another neat idea! i’ve seen this work: your oponent is about to score, instead of ramming them, ram the rack… then go pick up a tube while they wait for it to stop shaking… or go take their tube from them…
this is basically a list of the strategies that we were considering using in the semi-finals … so weird!!
basically what we decided was:
knocking the ringers on the opposite side down to obstruct the opposing teams ramps i probably legal … we’d seen other teams do it before without being called and the rules say “Inadvertent bulldozing of GAME PIECES while the ROBOT moves around the field is allowed.” … this strategy is essentially bulldozing since your object isn’t to get ringers in a specific area but just to make a mess
placing a ringer on another bots ramp is technically illegal, but there are no penalties for it, since they assumed the only reason you would do this would be to cause an opposing robot to be in possession of multiple ringers “GAME PIECES may not be intentionally placed on opposing ROBOTS for the purpose of causing a violation of [rule <G09>]. Any such GAME PIECE placements will not be considered in POSSESSION of the affected ROBOT, and will be ignored.”
deploying ramps on the field to block an avenue probably isn’t a great idea. however, we had a unique situation where we had 2 bots with ramps, but could only fit one bot up either of them. we considered deploying ramps in front of the other alliances’ ramp bot (which we had fondly nicknamed “the parking-lot bot” because of it’s massive ramps) in order to prevent them from scoring with ramps. the other coaches convinced me that we would be penalized per-second for deploying on the field but i’m very sure that this isn’t the case. suffering a 10 point penalty to prevent a 60 point bonus is probably the best possible defensive move to make. i want some feedback on this as it seems a little unsportsmanlike to use this strategy, although it would definitely be effective and (probably) legal.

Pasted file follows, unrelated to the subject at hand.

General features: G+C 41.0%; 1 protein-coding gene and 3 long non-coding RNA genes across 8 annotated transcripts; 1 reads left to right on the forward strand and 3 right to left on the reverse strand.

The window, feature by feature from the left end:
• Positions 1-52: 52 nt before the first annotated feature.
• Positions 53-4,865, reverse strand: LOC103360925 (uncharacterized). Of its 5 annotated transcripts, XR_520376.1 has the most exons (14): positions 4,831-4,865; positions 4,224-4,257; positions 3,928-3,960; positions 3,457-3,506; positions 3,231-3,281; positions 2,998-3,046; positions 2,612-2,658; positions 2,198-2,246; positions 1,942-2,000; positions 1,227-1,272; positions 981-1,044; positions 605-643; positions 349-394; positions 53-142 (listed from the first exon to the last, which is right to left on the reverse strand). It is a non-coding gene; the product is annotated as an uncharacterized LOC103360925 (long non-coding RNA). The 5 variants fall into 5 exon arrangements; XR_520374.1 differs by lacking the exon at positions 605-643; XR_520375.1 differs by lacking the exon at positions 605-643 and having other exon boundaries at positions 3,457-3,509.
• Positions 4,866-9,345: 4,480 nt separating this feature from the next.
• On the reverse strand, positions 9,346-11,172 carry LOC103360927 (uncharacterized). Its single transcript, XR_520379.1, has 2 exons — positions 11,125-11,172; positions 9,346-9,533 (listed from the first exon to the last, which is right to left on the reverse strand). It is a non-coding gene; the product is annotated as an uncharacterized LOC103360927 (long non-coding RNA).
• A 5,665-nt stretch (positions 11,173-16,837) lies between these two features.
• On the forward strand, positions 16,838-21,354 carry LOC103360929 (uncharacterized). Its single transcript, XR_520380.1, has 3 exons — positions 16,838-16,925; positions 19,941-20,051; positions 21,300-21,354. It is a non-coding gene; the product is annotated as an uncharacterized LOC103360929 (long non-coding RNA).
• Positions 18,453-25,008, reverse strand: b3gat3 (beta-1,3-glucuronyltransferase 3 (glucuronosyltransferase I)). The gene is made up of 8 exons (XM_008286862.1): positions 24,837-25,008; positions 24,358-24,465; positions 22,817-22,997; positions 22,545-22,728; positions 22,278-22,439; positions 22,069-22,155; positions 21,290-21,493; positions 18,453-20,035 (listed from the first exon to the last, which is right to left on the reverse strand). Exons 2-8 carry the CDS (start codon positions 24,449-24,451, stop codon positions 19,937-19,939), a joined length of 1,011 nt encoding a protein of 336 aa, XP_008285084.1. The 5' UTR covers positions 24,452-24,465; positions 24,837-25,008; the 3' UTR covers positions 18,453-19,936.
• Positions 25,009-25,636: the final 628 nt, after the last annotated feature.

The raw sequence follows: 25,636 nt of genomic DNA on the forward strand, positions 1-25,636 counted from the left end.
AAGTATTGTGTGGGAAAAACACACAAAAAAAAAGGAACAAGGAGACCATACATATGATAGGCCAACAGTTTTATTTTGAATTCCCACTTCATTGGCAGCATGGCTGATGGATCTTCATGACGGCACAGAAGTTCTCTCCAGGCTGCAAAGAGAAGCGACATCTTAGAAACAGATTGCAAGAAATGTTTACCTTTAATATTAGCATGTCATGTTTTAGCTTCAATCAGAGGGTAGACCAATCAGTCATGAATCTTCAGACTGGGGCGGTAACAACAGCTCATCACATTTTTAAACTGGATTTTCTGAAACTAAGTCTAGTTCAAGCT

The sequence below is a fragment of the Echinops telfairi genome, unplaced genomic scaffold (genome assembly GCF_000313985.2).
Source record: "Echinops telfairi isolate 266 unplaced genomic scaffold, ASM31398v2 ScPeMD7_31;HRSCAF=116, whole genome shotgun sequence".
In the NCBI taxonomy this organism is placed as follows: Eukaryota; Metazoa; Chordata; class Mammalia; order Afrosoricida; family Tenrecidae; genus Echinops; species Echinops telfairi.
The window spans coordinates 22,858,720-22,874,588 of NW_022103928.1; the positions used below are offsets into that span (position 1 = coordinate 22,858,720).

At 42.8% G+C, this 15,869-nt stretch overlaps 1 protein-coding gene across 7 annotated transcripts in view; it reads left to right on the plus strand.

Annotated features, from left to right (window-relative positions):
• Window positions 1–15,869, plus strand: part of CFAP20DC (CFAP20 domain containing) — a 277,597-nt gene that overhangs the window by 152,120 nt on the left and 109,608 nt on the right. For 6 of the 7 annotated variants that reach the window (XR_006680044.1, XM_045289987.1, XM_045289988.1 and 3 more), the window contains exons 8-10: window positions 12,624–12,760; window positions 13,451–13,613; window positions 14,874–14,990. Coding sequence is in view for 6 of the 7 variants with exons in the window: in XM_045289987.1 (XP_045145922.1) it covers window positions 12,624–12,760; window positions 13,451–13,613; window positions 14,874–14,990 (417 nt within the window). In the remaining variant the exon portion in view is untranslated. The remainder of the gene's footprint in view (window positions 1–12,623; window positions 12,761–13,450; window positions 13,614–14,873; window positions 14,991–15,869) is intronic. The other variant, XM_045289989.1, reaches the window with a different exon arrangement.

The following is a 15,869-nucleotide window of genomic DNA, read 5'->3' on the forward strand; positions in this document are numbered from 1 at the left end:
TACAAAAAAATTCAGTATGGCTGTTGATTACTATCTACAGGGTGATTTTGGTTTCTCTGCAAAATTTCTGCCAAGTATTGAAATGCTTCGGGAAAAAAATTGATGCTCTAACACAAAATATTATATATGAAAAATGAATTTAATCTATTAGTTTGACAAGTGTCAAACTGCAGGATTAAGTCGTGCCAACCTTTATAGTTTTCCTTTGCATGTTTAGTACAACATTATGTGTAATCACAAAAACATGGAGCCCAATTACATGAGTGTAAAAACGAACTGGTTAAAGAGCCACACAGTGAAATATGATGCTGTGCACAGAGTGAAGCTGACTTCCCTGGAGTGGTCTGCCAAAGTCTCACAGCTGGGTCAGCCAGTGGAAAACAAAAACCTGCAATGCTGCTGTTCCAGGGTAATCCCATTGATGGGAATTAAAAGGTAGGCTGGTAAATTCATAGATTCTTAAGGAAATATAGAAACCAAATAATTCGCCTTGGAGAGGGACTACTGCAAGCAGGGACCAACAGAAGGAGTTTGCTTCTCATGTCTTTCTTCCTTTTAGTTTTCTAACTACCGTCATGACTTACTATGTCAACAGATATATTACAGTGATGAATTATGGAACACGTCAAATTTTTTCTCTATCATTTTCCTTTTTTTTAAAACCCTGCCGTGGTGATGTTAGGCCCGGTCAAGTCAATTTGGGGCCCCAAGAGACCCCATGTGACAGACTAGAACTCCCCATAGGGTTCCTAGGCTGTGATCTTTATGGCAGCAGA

we used the “bang the rack” strategy alot and it is extremely effective
I think they are talking about deploying the ramps outside of the opponents homezone, meaning they get the 10 point penalty for being larger than 72x72 outside of the homezone. I believe this penalty is not cumulative but i could be wrong.
yep i’m talking about outside the home zone, which is a one-time 10 pointer … inside the home zone it’s obviously a cumulative penalty. but if you look at some of the ramps that are out there, particularly the really large ones that take up most of the lateral room in the home zone and are “front end loaders”, it would be ultra-easy to block from outside.
also, i’m unaware of whether you can be penalized the full 30 for being pushed into your opponents home zone. i don’t believe you can but i’d like something definite.
while some of these strategys are “unconventional” i have a feeling we’ll be seeing them before the end of the season…
ex: your ramps [that cannot be retracted once down] fall accidentaly on the opposing side of the rack, youre essentialy stuck there so why not make the best of it.
296’s robot has no ramps [we do but theyre not installed] so this wouldnt apply to us but im sure it will or has happened to someone, somewhere.